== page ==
According to the Bureau of Labor Statistics, employment opportunities for medical care professionals, including patient care technicians (PCTs), will increase by 16% between 2020 and 2030. But, what is a patient care technician?
In this guide, you'll discover what PCTs are and what they do, what the benefits of becoming a PCT are, and how you can become one.
A patient care technician (PCT) is a certified healthcare professional who mainly assists medical practitioners in caring for patients. This career is rewarding and the job outlook is just as encouraging.
Patient care technicians play a supporting role to medical experts, especially doctors and nurses. On a typical workday, your responsibilities may include:
Helping patients move from one location to another
Recording vital signs
Adjusting a patient's sitting or sleeping position for comfort
Listening to the complaints, questions, and concerns of patients and reporting them to senior medical practitioners
Monitoring a patient's response to treatment
You may have concerns about gaining employment when venturing into any field. Fortunately, there's no shortage of places to apply your trade as a PCT, including:
Assisted living communities for the elderly
Outpatient wellness facilities
To become a patient care technician, you need to complete a PCT program, such as that offered by MedCerts, and earn a certificate from an accredited institution. Also, you only need a high school diploma to enroll in this course, including other viable programs for high school graduates.
Completing the training makes you certified and eligible to write the Nationally Registered Certified Patient Care Technician certification exam.
Here are some reasons that becoming a PCT would be a great idea.
A rewarding career — According to Korn Ferry's recent survey, working in a challenging, rewarding environment is why professionals don't consider quitting their jobs. It's one of the most rewarding professions as it makes you a part of people's journeys to optimum health and happiness.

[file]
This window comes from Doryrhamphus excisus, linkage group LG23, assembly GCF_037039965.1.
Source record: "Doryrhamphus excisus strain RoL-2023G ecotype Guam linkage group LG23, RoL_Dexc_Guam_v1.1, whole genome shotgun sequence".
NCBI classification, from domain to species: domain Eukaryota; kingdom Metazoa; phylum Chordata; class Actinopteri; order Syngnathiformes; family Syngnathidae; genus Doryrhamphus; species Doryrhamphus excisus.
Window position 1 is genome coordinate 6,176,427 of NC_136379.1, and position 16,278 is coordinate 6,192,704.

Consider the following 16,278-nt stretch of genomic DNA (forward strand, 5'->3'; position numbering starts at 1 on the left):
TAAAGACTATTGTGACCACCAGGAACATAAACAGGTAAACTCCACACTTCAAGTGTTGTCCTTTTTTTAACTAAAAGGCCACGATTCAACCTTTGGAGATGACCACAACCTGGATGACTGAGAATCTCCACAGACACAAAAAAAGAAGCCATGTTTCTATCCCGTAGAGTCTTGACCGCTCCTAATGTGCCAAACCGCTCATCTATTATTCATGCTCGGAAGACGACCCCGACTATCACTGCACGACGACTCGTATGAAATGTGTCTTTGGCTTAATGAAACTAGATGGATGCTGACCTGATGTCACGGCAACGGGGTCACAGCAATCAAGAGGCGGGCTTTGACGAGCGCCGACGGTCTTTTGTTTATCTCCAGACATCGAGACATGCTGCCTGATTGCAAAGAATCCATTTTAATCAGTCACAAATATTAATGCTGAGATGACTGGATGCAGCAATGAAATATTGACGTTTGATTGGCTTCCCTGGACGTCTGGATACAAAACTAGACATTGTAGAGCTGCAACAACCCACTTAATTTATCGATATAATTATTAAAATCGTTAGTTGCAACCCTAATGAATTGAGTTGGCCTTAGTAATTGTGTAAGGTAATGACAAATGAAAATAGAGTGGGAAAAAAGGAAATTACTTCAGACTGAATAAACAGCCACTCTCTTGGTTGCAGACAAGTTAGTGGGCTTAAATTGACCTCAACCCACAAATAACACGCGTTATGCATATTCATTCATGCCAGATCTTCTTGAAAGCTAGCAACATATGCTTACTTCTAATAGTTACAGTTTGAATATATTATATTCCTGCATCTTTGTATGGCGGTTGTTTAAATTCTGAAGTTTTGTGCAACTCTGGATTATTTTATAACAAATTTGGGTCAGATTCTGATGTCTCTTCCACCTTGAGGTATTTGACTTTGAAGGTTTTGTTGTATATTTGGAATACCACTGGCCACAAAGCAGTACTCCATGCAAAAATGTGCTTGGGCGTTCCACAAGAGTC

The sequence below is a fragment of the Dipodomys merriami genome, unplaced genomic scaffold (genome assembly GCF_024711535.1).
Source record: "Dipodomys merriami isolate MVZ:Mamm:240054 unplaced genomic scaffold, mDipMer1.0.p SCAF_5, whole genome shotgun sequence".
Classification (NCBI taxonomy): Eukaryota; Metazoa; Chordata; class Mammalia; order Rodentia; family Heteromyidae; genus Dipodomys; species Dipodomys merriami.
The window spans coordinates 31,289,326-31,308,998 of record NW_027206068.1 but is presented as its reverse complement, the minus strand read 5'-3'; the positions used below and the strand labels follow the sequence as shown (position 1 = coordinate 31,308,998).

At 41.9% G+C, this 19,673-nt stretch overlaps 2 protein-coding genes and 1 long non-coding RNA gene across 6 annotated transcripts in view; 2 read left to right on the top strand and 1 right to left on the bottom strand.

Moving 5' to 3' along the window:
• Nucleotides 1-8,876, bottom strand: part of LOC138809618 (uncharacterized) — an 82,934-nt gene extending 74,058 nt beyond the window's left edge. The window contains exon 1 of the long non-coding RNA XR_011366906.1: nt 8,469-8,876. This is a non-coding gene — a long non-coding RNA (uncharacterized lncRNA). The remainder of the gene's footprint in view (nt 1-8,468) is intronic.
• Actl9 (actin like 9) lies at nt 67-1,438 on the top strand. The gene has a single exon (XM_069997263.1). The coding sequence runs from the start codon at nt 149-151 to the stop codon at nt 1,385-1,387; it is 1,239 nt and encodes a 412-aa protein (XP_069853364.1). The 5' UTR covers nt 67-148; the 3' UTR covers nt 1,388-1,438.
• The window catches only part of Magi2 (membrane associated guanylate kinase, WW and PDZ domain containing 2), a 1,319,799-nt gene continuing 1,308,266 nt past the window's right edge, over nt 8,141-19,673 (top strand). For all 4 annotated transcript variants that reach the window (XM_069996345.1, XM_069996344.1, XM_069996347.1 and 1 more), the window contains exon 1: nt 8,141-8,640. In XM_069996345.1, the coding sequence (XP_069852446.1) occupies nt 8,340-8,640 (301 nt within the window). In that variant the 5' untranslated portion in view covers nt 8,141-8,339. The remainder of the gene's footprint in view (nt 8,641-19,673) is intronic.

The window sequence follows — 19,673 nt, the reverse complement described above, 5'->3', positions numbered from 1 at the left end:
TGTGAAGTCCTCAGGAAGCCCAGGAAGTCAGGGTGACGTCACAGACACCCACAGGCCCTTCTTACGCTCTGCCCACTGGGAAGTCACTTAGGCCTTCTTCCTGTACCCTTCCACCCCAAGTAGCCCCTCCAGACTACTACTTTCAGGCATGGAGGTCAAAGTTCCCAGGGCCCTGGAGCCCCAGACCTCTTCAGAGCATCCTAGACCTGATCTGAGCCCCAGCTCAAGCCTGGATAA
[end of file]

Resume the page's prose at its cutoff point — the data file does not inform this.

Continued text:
Unlimited Opportunities — As a PCT, you'll be able to have many opportunities, besides joining a health center, to work and grow.
A Decent Salary — Expect to earn a starting salary of $37,000 on average after completing your course. However, the salary for a PCT depends on the work environment, employer and location. In the U.S., California, Alaska and New York are among the highest-paying states for a PCT.
A Fast Route to the Health Sector — MedCerts provides the relevant online training to become a certified PCT in an ultramodern, immersive learning environment within 24 weeks.
From impacting positively on people's lives to working in a dynamic environment, the benefits of being a PCT are numerous.
Kickstart your PCT career within just six months of online schooling in game-based, interactive learning settings at MedCerts. The career advancement potential and favorable job outlook also mean that you'll be relishing this occupation for a long time.
Barbara has over 40 years of experience in healthcare. She’s worked in various roles and environments in the ambulatory setting as a healthcare team member. Her expertise also extends to the hospital setting and a medical department of a large corporation. Barbara is a member of the American Association of Medical Assistants, the American Academy of Professional Coders, and the National Healthcareer Association.
Prior to joining MedCerts, healthcare education became her focus over 18 years ago when she began teaching administrative and clinical medical assisting, medical billing and coding, office administration, and electronic health record courses at Ross Education. As a lead instructor, her role advanced to Program Chair for Medical Assisting and Medical Insurance Billing and Office Administration.
Along with her role in education, she has worked closely with learning solution representatives as a technical and content expert reviewer for healthcare publications and technology. As a part of MedCerts’ Product Development team, she is involved with instructional design and development, content writing, production, and quality assurance. She serves as a subject matter expert in allied health, provides training and quality assurance for additional curriculum content writers, and is a Program Director at MedCerts.